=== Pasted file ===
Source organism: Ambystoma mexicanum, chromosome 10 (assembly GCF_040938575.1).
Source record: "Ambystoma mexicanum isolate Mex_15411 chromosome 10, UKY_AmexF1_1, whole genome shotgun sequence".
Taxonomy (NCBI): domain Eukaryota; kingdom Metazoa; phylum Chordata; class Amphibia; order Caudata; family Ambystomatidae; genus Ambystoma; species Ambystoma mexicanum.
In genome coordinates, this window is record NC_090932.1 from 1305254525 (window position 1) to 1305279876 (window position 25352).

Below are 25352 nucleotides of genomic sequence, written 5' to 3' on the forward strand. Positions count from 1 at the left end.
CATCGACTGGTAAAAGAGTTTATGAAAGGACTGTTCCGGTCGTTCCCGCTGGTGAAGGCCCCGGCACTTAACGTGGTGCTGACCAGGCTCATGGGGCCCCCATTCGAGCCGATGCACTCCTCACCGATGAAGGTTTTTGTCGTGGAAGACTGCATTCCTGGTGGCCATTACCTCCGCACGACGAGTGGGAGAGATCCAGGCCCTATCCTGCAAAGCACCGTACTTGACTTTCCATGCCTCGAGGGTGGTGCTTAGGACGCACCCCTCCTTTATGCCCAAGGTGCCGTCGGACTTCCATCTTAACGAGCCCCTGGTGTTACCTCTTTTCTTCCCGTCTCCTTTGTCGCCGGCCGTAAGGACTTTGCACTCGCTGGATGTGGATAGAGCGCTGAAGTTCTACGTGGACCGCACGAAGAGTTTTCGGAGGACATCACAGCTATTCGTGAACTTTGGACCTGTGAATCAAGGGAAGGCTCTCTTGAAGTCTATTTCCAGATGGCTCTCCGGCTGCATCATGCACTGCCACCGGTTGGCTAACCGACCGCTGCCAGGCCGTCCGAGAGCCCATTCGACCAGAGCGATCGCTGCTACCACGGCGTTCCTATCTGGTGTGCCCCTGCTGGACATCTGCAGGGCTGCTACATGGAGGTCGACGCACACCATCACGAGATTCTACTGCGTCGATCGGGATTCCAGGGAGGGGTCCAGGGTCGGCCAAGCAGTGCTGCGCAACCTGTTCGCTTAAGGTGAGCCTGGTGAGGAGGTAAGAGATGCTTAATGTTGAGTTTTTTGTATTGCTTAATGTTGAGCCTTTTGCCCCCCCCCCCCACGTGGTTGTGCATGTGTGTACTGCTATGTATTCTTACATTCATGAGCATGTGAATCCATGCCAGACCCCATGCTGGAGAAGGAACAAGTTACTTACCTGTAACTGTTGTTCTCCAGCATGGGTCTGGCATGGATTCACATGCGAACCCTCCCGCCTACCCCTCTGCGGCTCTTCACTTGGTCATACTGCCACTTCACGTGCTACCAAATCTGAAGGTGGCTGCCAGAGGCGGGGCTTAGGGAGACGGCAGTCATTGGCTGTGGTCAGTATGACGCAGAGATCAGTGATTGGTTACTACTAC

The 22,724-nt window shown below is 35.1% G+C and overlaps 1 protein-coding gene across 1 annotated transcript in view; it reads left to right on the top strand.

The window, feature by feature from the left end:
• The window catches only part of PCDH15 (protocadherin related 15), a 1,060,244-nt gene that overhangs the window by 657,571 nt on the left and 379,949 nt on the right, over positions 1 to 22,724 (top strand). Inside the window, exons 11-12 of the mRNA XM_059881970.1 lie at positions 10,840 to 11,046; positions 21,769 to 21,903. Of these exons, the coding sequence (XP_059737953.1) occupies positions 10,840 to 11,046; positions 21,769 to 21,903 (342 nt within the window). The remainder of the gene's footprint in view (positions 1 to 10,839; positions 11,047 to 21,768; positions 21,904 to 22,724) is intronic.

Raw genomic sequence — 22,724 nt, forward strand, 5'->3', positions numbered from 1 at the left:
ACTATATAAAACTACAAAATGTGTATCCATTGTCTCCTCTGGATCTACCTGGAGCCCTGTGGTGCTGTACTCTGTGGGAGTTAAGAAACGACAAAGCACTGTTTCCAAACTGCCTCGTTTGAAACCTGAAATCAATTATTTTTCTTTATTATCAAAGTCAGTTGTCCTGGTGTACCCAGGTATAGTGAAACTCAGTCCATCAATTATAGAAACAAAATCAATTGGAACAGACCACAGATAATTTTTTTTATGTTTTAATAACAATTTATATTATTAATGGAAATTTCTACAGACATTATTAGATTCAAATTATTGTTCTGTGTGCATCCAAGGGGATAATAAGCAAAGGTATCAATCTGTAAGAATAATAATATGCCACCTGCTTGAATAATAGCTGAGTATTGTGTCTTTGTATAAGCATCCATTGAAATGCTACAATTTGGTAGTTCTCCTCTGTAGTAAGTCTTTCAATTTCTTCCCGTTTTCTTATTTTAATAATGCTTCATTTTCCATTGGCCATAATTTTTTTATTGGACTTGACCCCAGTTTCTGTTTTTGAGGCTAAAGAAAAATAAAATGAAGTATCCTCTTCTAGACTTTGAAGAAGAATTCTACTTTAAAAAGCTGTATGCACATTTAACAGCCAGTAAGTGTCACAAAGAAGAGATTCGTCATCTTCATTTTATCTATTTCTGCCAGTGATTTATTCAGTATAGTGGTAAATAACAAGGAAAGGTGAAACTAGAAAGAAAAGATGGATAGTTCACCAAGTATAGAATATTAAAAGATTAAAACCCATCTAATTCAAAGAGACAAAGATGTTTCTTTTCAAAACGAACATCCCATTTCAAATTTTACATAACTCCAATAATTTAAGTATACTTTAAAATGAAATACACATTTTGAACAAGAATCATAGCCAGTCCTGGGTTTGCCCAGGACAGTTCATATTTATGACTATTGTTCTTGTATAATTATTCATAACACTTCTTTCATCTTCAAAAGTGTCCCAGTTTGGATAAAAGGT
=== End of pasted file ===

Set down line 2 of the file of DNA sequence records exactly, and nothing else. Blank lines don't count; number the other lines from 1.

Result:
Source record: "Ambystoma mexicanum isolate Mex_15411 chromosome 10, UKY_AmexF1_1, whole genome shotgun sequence".